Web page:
Activities For Silkyties

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Introduction

Silkyties are the result of intentional breeding of a Silky Terrier with a Shetland Sheepdog. It may seem like an odd combination, but the resultant breed is one that’s small, independent, suitable for homes with other pets and children, and has a moderate need for physical and mental stimulation. You may find a Silkytie is ideal for life in an apartment or a house, but they do require at least an hour or more of activity per day to keep them happy and healthy. Here are a few ideas to get you started. 

Puzzles

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Any Day
Moderate
Normal
1 hr
Items needed
Puzzles
Treats
Activity description

Silkyties like a challenge, and if you’re short on time to devote to your furry friend, then you can let a puzzle for dogs do all the work. While you will need to supervise them for a time with this activity, it’s merely to make sure they don’t get themselves into trouble while playing with a puzzle. This all-weather activity has a varying price tag, a regular difficulty level, and will help keep your Silkytie entertained for around an hour, if not longer. The best part is, it’s something they will enjoy because it stimulates them mentally while rewarding them every time they get the answer or sequence right. 

Step
1
Choose a puzzle
It can be a challenge to choose a new puzzle for your Silkytie because you need to make sure it matches their intelligence level. Silkyties are smart dogs, however, so you’ll find there are plenty of options at your local vet or pet store to cater to their needs. Many have switches, dials, and items they have to move and lift to get to treats, while others involve stuffing treats within larger items which they have to shake and roll to remove. Make sure the puzzle isn’t too easy, as your dog will soon grow bored!
Step
2
Select treats
Silkyties are small to medium dogs that like to run around and be active. However, they also like to be the lone soldier of the family and can get away with no exercise at all. Rather than risk having an idle, overweight dog, you need to make sure you’re careful with what you feed them. Instead of high fat and high salt dog snacks, opt for their regular vet-approved kibble within the puzzles or even more natural alternatives like cabbage, pumpkin, and frozen sardines.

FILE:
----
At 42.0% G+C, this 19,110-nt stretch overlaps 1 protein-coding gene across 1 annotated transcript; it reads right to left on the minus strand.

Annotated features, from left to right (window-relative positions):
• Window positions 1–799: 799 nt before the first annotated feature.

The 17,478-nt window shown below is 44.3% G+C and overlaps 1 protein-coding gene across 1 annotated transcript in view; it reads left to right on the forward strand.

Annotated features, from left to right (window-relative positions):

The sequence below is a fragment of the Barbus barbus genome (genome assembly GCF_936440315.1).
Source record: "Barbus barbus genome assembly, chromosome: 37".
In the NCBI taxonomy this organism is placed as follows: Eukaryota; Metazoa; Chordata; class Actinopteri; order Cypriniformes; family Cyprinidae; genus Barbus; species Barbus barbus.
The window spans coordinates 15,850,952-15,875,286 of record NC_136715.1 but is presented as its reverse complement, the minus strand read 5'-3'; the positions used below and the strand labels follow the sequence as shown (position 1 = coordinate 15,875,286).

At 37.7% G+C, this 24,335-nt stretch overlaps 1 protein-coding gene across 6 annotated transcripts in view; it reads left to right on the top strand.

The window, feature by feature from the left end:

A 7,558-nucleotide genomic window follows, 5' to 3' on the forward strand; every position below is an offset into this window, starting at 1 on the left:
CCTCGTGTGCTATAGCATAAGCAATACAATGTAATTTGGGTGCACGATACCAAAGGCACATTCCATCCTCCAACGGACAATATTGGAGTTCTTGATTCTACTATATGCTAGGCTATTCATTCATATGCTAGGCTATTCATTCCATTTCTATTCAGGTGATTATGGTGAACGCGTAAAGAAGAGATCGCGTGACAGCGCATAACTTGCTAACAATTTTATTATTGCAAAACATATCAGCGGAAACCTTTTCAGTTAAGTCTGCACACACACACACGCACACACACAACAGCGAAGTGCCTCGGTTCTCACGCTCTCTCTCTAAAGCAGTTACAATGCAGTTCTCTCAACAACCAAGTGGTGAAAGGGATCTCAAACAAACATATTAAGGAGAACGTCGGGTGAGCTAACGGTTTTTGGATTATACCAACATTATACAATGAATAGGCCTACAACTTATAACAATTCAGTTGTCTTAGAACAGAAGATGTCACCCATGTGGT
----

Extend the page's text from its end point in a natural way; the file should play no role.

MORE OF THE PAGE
Step
3
Play
Now that you have treats and a puzzle, you can set them up inside or outside for an hour of fun. You can then carry on with your household chores, keeping an eye on your Silkytie, knowing they are having a ball trying to get the treats out of the puzzle!
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High Five

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Any Day
Free
Normal
5 min
Items needed
Treats
Activity description

Given that the Silkytie is a smart dog, albeit a bit stubborn, you may find that teaching them new and exciting tricks is an excellent way to pass the time. It gives you something to do, but it also stimulates your pup mentally – something that can be a challenge to do at the best of times. That’s why teaching your Silkytie how to high five is an excellent activity. It offers you a project to carry out in five-minute increments over a period of days, while being free and relatively straightforward for your convenience. All you need is time to spare, a bit of motivation, and a few treats on-hand. Your Silkytie will be the life of the party in no time. 

Step
1
Sit
If your Silkytie doesn’t yet know how to sit, at least not on command, then that will be the first thing you need to master. If your dog does, then you can move onto step two. Teaching your dog how to sit is one of the first commands you show them. Use treats and position them above their head, naturally encouraging them to move back and sit down to receive it. When they sit, use positive reinforcement and give them the treat. Eventually, using the same motions and commands, you can have them sitting without the need for a treat, and they won’t need to be on a leash either.